I will try to cram three months of awesomeness into this one first post to catch you all up on my life in South African! Luckily, I’ve been documenting my experiences thus far in a travel journal, so I’ll be sure not to leave out any important parts!

I live in Observatory, a primarily English and Afrikaans-speaking area; however I am involved in a service-learning program where teach in a Xhosa-speaking township. So I’ll start with a quick Xhosa lesson:

So I would say to you:
Molo! (Hi!)
You would say:
Molo Sarah, unjani? (Hi Sarah, how are you?)
To which I would reply:
Ndipilile! Wena unjani (I am alive! And how are you?)
And you would say:
Ndipilile nam! (I am also alive and well!)

Easy enough, right? It has taken me a while to learn different Xhosa terms and expressions, but I think I am finally beginning to catch on! Other than trying to adapt to the Xhosa culture, I’ve been busy taking classes, teaching, hiking, and exploring. I study at the University of Western Cape, and am taking a Victorian and South African literature class, a South African theatre class, Leaders in Grassroots Organizations, and Theology of Apartheid and Reconciliation. These classes have been fascinating and have really broadened my scope into South African culture!

Additionally, as part of the service-learning program, I teach grade 6 reading, writing, history, and geography at Hlengisa junior-secondary school in Nyanga township. I love my kids. They are super eager to learn and are even more keen to become my friend. They love to teach me Xhosa and tell me about their lives. The most difficult part about teaching in a township is not the language barrier, but the culture barrier, particularly in terms of discipline and corruption. Despite that, though, teaching has been an incredible learning experience. I feel so fortunate to work with these kids. They are so happy. They sing beautifully, without hesitation, everywhere they go. They share their food with each other, when I know for a fact that they barely have enough to feed themselves. Their eyes brighten when they understand a new word. They translate for me. They fill me on all the grade 6 gossip. They write me little love notes. They teach me their hand-games. They bring me an apple every morning. They have started calling me “sisi Sarah,” identifying me as their sister, rather than Miss Sarah. They always hug me goodbye. To say that my time at Hlengisa has been rewarding so far is an understatement.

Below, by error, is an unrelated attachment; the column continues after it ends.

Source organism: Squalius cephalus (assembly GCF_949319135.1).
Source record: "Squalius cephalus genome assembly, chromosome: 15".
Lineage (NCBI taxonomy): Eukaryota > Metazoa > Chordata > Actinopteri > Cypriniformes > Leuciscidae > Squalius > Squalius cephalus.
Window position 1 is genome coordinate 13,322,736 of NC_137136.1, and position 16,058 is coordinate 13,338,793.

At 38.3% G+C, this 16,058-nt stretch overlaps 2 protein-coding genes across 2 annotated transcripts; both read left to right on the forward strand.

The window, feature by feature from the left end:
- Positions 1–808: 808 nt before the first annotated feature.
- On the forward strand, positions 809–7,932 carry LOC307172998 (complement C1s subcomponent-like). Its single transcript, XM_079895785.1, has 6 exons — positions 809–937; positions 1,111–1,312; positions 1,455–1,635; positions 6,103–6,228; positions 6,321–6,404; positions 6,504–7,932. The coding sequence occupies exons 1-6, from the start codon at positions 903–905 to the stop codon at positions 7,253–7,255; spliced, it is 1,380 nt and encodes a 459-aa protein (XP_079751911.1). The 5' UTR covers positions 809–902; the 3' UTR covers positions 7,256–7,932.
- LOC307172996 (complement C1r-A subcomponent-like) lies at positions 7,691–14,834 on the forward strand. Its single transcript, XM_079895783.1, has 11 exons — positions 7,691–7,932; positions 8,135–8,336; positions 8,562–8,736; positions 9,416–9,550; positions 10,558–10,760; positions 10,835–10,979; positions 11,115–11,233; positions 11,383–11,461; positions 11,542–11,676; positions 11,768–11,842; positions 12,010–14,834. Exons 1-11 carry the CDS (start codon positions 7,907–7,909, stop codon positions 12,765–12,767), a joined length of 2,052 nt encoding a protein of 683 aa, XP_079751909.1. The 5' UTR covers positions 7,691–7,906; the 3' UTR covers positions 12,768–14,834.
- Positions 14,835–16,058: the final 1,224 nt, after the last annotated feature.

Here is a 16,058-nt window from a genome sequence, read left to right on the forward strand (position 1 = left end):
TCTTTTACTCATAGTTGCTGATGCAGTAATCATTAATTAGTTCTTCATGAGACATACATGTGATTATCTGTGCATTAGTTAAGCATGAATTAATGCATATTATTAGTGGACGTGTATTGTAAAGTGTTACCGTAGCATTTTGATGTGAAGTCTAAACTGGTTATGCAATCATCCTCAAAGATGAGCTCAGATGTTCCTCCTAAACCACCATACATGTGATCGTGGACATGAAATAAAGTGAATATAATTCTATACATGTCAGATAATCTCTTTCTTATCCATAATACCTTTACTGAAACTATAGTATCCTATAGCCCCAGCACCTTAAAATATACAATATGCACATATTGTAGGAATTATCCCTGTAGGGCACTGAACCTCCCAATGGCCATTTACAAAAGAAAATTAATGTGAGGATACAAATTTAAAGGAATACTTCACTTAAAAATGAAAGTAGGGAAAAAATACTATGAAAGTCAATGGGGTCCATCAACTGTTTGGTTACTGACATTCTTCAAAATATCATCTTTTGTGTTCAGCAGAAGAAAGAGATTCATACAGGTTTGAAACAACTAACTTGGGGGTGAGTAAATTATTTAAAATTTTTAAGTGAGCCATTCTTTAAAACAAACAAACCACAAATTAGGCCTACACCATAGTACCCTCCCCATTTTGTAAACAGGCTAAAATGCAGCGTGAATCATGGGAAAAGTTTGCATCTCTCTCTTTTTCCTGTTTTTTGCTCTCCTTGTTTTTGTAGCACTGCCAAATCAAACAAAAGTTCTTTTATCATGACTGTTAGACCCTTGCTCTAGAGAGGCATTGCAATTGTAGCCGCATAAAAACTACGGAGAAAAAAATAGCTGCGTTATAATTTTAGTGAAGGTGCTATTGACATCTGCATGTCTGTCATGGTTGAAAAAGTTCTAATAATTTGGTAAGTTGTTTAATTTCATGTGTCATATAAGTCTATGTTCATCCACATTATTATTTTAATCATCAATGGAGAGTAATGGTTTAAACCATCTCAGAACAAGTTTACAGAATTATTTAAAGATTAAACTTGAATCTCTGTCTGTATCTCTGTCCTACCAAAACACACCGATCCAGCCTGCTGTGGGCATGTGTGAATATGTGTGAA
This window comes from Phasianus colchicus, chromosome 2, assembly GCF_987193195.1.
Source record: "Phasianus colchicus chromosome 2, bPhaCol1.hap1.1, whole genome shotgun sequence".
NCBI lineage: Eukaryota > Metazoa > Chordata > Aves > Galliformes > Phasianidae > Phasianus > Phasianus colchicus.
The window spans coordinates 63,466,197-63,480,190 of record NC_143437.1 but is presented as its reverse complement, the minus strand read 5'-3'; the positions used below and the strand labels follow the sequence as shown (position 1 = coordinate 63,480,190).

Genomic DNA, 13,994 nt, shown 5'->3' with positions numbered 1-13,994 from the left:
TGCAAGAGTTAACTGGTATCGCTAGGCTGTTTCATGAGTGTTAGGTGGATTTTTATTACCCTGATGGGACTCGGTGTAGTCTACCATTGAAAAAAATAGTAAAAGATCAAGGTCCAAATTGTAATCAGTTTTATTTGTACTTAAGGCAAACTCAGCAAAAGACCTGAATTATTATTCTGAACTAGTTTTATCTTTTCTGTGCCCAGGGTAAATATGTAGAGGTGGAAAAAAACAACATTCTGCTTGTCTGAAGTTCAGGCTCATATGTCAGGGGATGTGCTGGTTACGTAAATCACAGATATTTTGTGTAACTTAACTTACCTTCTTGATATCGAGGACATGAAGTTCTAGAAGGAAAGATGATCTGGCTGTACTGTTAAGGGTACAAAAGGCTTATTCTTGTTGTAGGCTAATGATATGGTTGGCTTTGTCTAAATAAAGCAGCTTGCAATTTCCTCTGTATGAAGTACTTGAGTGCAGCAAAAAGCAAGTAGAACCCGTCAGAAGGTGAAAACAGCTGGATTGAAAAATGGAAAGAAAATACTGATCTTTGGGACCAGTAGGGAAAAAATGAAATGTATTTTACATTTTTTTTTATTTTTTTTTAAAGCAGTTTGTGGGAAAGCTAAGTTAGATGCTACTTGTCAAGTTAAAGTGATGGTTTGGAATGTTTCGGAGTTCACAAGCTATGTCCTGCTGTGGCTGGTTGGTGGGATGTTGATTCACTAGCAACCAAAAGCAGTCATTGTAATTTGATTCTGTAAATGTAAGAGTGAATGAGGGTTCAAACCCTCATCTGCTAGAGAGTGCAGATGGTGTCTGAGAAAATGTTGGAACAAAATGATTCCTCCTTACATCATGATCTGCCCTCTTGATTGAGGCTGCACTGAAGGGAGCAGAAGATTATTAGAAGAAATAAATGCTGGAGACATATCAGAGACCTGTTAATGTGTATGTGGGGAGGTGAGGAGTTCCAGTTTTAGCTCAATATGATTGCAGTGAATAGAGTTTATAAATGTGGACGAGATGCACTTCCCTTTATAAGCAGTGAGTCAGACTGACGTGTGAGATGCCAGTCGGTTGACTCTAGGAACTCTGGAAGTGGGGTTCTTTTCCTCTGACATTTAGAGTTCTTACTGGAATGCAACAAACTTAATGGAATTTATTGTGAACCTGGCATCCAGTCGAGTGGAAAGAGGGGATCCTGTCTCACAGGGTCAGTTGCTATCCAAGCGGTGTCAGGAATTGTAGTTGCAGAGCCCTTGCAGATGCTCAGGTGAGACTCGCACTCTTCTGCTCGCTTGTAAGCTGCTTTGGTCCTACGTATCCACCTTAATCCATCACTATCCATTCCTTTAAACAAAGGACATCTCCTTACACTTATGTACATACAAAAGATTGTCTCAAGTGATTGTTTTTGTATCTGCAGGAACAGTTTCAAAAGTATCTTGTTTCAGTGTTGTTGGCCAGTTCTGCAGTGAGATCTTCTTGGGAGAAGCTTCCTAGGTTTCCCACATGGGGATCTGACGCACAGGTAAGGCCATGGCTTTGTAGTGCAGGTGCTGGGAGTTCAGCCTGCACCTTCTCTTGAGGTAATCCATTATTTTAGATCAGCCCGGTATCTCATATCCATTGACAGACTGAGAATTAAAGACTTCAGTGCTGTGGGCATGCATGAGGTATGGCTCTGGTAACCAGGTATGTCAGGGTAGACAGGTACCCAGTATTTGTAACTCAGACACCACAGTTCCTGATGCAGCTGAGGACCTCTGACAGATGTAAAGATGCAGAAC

Being here has given me a completely different perspective on what it means to be alive. There is such a stark contrast between the atmosphere of life in the city, in the slums and townships, and up in the mountains. In the city, I feel alive with curiosity. I want to learn about South African history, explore the water front, and try everything. I have been to countless markets, tried the strangest and most outrageous food, taste-tested every coffee shop in Observatory, poked around random shops, and played tourist, visiting museums, Robben Island, the Kirstenbosch Botanical Gardens – everything. I feel alive in the way an explorer must feel alive. In the townships, slums, and squatter settlements, I feel alive in the way that prickles the back of my neck – in the way that gives me chills, gut-wrenching guilt, and an acute awareness of what poverty actually means. And in the mountains, I feel free. There are three peaks in Cape Town: Table Mountain, Devil’s Peak, and Lion’s Head. I’ve hiked all three, and those hikes create the most genuine feeling of life that I have ever experienced. One night, my friends and I embarked on a full moon hike. Staring up at Lion’s Head, every hiker’s headlamp and flashlight looked like constellations circled around the mountain. When we reached the top, we looked out over the glowing city on one side of the mountain, and the dark ocean on the other. It was incredible. Climbing each mountain makes me feel life’s rawness. It gives me a chance to be human, and reflect on my humanity – on being alive. I guess I’ve really brought over those Jesuit ideals on Ignation reflection with me!

Here are some pictures from my study abroad experience so far!

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That’s all for now! Next week I’ll be talking about the amazing midsemester trip I just went on! Get ready to hear all about the Wild Coast, Durban, Johannesburg, and a safari! Until next week! :)

Sarah :)